Mandy and I had taken a water shuttle up the Chao Phraya River to visit the Royal Palace and Emerald Buddha Wat. Every temple seemed to have a slightly different dress code, which varied from not allowing exposed shoulders to requiring full-length sleeves. The same discrepancies applied to legs: some temples allowed shorts, others allowed shorts if they covered the knee, and sites like the Royal Palace required the legs to be completely covered.
Because of the heat and the fact that we could never keep it completely straight, we simply wore shorts and didn’t spend much time worrying about the daily dress code. Most temples had clothes available to borrow (for free) at the entrance. Since we had no desire to complicate our day or buy any new clothing, we happily accepted the inconvenience of a quick change outside each temple before entering. As we rummaged through the boxes of clothing outside the Royal Palace, Mandy came away with a decent pink sarong, while I had to settle for grey M.C. Hammer pants. Continue reading
Chiang Mai to Bangkok!
The train for Bangkok was dated and slow, an older generation European model. But we rode the rails for relaxation and comfort, rather than speed. It was already evening as the train chugged out of the station. Over the next few hours, the scenery slowly faded to black and darkness enveloped our cabin. With nothing more to see, we drifted off into a restless night’s sleep. When we awoke, we were rolling slowly through the outskirts of Bangkok. The sun had returned and was caressing the rooftops in warm, early light. We were no worse for wear, except for my right arm, which burned from 15-20 insect bites–payback, no doubt, for us eating some of their brethren in Chang Mai’s night market. Continue reading
one of Chiang Mai’s many temples
Chiang Mai, a historic walled city in northern Thailand, is the perfect backpacker haven. Our incredible experience at Elephant Nature Park faded into a swirling background of Buddhist temples, tuk-tuks, savory curries, and buzzing street markets. Continue reading
Elephant Nature Park, Chiang Mai, Thailand
The day we left home, a full year stretched out endlessly before us. I’d noted the halfway point…barely; too mesmerized by Rwanda’s turbulent beauty to truly appreciate the milestone. For the last nine months we’d lived almost exclusively in the present — our minds swirled, permanently suspended in sensory overload, with the vibrancy of each new destination. Now, we entered the autumn of our travels and, grounded again by the concreteness of our inevitable return, our appreciation of each incredible moment was heightened even further.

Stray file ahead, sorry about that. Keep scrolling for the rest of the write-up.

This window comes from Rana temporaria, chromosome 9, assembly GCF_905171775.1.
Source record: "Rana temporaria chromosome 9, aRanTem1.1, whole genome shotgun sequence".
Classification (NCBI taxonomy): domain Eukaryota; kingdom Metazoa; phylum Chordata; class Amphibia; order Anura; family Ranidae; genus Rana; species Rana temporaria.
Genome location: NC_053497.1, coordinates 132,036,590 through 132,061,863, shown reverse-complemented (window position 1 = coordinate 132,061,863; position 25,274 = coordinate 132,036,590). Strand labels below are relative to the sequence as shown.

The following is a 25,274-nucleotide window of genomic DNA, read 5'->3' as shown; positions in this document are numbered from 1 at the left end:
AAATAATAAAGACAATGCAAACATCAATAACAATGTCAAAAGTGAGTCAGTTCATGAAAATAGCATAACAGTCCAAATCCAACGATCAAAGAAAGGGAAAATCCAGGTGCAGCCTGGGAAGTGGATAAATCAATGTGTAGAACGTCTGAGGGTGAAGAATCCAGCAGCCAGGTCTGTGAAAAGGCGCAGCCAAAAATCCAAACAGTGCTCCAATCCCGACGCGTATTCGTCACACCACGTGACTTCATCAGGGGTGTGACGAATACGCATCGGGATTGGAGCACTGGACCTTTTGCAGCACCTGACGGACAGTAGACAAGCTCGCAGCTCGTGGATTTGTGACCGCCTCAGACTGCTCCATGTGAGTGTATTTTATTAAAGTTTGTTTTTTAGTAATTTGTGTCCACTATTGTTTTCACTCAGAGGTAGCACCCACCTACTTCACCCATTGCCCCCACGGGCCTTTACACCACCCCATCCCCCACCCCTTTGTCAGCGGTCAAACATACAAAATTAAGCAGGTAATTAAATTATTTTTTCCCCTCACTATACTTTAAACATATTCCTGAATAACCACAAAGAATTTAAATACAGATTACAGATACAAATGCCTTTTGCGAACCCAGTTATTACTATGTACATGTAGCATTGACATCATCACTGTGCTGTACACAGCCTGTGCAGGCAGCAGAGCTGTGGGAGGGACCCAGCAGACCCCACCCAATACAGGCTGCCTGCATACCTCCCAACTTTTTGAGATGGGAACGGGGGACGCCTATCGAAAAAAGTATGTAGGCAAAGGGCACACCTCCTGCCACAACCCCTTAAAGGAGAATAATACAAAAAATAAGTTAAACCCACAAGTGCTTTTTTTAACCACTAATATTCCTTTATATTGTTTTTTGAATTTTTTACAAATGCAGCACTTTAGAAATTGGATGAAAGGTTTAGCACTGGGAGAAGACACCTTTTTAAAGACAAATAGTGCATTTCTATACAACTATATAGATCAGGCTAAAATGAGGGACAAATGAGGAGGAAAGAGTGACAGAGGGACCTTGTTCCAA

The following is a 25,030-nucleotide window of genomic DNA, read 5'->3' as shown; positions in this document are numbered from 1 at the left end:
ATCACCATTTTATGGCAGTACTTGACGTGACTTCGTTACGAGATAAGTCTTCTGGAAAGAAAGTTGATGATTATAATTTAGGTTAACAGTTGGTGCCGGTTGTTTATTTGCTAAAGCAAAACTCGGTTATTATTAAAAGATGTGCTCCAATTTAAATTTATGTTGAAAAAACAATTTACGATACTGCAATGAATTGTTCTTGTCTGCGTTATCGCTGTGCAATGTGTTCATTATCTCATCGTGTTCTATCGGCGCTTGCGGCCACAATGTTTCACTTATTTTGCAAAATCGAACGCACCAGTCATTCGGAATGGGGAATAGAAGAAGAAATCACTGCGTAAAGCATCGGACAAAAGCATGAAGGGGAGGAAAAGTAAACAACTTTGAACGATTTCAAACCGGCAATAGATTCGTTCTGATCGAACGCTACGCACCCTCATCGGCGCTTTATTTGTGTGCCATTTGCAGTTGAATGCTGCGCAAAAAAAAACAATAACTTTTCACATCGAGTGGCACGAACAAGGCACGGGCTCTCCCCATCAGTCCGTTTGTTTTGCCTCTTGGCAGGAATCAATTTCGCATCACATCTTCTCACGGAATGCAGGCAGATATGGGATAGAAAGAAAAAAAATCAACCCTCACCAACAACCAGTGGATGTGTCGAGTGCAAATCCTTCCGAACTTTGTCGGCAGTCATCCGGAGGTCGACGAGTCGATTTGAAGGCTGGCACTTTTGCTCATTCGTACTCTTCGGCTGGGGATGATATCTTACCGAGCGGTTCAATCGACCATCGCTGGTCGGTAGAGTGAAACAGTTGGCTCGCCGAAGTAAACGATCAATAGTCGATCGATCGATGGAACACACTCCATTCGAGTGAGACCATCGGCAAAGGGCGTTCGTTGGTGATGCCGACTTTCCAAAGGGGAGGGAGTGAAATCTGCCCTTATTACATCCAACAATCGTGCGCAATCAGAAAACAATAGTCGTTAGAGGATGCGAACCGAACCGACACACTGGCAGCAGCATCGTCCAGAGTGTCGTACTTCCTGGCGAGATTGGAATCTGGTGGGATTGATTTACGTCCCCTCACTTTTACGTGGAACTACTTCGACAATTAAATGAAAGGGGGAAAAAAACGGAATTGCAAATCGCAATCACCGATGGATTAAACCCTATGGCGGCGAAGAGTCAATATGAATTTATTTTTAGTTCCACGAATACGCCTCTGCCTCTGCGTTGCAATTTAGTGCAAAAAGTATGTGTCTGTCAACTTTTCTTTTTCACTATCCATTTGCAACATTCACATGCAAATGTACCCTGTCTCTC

We took a deep breath on our arrival in Chiang Mai, Thailand. The air was cooler and invigorating. The ever-present dusty heat of Cambodia gave way to verdant, rolling hills — the “mountains” of Northern Thailand. Chiang Mai is a small city whose Buddhist temples and yoga studios are the yin to the yang of buzzing markets and increasing numbers of tourists and ex-pats.
There are plenty of cozy backpacker havens in Thailand, but we were drawn to Chiang Mai by a woman, Sangduen “Lek” Chailert. Lek opened the Elephant Nature Park (ENP) in 1996. Her tireless quest to save the Asian elephant and to change traditional attitudes toward animal cruelty made her Time Magazine’s 2005 Asian Hero of the Year. The backstory to Elephant Nature Park is a long and brutal one which I’ll abridge. Suffice it to say, elephants don’t volunteer to carry tourists on their backs or dance in the streets. Continue reading
the Southern Gate of Bayon Temple
At 5am I reached over to switch off the alarm. The pitch black darkness was pure — unbroken by street lights, traffic noise, or industry. I lay back in bed as the disorientation of deep sleep gradually lifted.
Where am I? Soft bed…nice sheets…must be a hotel. And if we can afford a hotel…hmmmm…..Southeast Asia.
Too quiet for Vietnam….we’re not in Laos….I don’t hear any chickens.
Ok, must be Cambodia then…..Siem Reap? Yep, Siem Reap. Continue reading